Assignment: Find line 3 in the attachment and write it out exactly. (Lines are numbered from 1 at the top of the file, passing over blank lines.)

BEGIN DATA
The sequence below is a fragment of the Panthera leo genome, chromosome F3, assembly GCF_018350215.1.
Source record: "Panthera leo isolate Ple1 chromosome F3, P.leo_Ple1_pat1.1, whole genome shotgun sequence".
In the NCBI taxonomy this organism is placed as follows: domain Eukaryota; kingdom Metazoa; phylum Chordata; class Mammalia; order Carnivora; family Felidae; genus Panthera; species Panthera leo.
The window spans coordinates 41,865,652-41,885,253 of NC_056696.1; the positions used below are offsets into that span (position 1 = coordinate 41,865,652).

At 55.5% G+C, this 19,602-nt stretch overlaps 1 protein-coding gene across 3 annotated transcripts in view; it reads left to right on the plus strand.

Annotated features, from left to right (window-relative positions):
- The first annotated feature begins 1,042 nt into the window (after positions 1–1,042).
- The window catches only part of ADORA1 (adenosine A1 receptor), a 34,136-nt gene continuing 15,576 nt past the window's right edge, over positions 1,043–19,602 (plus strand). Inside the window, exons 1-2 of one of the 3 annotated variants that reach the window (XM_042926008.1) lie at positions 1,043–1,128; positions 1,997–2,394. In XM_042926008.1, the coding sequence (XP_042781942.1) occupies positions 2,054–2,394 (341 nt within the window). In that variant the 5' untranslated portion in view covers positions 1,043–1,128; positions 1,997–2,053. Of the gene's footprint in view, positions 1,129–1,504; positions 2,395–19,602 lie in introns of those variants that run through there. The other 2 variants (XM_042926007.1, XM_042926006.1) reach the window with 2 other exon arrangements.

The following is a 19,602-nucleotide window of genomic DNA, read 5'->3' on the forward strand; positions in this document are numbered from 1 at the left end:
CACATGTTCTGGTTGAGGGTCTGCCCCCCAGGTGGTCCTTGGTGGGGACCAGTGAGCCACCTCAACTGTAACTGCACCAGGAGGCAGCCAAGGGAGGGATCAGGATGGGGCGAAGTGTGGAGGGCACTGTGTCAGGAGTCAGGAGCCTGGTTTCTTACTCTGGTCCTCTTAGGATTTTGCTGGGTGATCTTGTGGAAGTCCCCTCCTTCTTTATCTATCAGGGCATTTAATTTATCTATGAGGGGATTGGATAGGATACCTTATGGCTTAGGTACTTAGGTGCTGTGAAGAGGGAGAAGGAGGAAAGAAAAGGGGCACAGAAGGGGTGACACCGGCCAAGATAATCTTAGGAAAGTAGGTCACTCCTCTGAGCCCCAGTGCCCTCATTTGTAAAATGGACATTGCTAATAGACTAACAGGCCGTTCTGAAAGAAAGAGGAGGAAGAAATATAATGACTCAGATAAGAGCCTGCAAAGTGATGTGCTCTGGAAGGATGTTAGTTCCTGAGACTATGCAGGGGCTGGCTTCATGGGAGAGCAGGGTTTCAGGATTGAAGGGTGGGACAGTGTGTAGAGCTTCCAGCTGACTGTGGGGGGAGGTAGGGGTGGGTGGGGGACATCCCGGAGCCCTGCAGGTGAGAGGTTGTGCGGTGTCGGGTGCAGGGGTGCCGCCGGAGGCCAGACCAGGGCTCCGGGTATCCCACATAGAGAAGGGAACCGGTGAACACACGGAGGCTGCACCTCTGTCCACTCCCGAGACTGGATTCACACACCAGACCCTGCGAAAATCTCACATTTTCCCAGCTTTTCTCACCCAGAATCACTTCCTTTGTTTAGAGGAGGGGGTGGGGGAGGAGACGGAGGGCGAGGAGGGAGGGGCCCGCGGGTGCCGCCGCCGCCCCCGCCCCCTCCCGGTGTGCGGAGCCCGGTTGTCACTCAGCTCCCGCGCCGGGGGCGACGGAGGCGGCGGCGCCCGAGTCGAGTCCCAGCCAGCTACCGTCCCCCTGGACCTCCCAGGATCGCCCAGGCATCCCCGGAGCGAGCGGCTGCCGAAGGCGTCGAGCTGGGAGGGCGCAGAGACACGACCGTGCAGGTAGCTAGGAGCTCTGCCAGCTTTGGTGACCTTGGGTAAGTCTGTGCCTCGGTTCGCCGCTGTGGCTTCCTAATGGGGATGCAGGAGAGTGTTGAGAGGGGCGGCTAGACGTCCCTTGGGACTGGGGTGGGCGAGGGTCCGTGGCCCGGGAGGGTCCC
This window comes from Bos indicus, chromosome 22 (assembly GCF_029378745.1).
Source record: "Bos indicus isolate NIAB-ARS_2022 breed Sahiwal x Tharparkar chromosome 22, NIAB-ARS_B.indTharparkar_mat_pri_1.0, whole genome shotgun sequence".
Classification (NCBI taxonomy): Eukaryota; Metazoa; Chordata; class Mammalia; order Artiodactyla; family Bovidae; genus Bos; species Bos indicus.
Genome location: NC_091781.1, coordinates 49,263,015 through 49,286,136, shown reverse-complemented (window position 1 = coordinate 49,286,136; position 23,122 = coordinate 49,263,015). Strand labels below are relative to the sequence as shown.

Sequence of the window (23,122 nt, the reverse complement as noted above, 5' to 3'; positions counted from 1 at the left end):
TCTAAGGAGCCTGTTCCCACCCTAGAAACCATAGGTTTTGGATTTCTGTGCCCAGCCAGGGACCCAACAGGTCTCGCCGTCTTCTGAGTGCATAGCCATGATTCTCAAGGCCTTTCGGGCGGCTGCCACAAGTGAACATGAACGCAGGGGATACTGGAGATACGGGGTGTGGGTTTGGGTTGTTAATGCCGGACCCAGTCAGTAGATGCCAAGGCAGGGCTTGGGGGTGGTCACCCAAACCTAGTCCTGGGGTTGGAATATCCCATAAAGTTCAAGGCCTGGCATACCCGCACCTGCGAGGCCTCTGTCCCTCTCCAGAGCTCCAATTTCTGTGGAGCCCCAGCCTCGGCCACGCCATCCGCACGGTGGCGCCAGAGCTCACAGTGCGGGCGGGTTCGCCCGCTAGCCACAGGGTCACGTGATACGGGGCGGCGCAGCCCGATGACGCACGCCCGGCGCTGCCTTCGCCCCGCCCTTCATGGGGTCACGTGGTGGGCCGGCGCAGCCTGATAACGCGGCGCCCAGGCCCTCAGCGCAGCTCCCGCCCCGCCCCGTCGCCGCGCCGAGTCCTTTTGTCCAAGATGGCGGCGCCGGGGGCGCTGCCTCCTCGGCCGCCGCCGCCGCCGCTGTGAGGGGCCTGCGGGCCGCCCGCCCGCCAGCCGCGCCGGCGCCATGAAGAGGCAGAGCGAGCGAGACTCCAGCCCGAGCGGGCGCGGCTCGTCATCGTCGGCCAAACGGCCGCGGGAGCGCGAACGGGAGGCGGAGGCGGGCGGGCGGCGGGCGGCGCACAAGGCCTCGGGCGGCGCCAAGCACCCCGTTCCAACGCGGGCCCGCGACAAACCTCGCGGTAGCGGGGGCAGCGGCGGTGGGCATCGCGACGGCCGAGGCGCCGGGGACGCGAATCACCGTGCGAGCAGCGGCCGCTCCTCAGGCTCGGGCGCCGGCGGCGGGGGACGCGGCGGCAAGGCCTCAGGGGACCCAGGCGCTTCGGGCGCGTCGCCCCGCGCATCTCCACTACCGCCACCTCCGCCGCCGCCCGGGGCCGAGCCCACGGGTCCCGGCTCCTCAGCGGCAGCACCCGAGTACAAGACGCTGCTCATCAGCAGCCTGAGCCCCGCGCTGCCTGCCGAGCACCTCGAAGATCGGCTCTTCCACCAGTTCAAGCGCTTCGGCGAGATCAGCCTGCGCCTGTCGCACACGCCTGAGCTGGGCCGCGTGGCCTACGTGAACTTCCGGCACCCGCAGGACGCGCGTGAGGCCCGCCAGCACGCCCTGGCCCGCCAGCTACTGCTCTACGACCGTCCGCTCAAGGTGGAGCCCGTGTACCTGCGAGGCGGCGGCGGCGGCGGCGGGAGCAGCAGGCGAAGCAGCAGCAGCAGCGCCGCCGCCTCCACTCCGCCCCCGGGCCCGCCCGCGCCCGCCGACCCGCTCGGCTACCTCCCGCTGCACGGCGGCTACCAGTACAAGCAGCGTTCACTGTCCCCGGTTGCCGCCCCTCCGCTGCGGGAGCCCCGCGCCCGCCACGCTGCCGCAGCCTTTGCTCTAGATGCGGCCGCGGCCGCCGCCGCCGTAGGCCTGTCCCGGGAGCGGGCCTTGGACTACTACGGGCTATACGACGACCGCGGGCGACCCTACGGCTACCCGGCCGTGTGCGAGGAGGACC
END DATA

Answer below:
In the NCBI taxonomy this organism is placed as follows: domain Eukaryota; kingdom Metazoa; phylum Chordata; class Mammalia; order Carnivora; family Felidae; genus Panthera; species Panthera leo.